Thursday, November 13, 2008

Milking Cows

Who knew milking cows was so high tech? Seriously people...Mr. Tall was watching the show How Things Work, or something called something like that. showed how horizontal blinds are made (snooze) and then came the dairy part which was fascinating.

So there is this completely hi-tech dairy. It described how basically a happy cow equals better milk. So the cows were not on any milking schedule, but got to choose when to go be milked. This is where it gets really good. The cow makes her way to the milking pen where her identity is detected by the collar she wears and a laser guided teat cleaner washes her teats. Next a laser guided suction cupped teat holder begins to connect to each (sparklingly clean) teat, adjusting for the right fit. After that the milking begins. The machine detects if there are any impurities in the milk. If so, the milk is dumped. The machine also detects when to stop milking so as to not go too long and hurt the cow.

Mr. Tall and I were dying on the couch. Way too funny. Who knew the cows had it so good? Something else I didn't know, but should have just realized is that the cows only have milk for ten months after having a calf. The sad part is that they keep the poor cows pregnant, let them give birth, allow the calf to suckle for a week or so and then take the mother's milk for the next ten months. The cycle continues.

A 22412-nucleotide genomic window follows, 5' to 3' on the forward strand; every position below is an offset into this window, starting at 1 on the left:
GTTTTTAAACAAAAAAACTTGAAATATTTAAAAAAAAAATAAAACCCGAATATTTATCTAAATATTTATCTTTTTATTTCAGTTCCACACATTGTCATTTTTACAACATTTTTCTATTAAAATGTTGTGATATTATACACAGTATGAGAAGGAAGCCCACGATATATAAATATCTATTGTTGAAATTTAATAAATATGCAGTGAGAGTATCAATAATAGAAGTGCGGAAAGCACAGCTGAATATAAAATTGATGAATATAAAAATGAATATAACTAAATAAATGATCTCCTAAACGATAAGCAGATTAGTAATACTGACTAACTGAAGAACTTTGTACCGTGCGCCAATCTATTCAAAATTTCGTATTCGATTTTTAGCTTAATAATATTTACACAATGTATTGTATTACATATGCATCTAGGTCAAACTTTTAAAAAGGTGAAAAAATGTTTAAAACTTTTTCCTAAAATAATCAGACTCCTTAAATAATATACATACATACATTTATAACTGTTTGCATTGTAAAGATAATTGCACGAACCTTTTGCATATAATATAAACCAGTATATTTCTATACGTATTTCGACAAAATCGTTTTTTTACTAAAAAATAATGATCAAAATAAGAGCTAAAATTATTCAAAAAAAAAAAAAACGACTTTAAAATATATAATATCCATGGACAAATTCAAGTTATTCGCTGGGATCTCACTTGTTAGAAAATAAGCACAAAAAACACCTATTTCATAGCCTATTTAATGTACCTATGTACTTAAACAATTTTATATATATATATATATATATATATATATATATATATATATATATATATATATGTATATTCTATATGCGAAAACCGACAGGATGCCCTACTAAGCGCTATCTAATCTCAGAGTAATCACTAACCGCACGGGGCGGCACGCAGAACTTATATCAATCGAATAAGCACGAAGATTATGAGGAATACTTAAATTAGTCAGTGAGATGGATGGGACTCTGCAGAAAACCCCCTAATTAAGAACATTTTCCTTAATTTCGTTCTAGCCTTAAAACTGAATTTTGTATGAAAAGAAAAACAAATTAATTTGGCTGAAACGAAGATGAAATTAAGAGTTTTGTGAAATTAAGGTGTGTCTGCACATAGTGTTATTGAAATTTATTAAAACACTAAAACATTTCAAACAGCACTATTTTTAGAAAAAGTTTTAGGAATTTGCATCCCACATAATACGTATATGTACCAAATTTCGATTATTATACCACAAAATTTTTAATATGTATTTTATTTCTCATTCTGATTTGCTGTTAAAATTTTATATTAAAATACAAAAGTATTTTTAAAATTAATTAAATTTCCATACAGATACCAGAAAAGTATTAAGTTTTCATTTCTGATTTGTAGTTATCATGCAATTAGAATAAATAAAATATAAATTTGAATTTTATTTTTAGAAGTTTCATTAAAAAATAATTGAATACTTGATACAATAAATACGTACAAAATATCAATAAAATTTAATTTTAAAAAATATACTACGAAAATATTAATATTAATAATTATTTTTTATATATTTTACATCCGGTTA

So what do you think? I don't really want to drink milk anymore. It just seems mean.

Here is some info from Engadget:
Swedish company DeLaval specializes in "cow comfort" products including the Voluntary Milking System. You see, a cozy independent cow is a happy cow and that makes for an increase in milk yield, dig? The VMS is powered by embedded Linux 2.4.18 running on an AMD Geode GX1 200MHz processor — a single system can milk a herd of 60 cows three times a day. This gives farmers more time to kick back, relax and presumably drunk-milk their friends and pets. When the cow feels the need, she enters the stall where a laser and photo-sensor guided robotic arm searches for, cleans, and then milks each of the four teats. Milk flow, quantity and time is monitored and compared to historical data as early indicators of illness or injury. Be sure to check out the vids for plenty of hot lactating bovine action.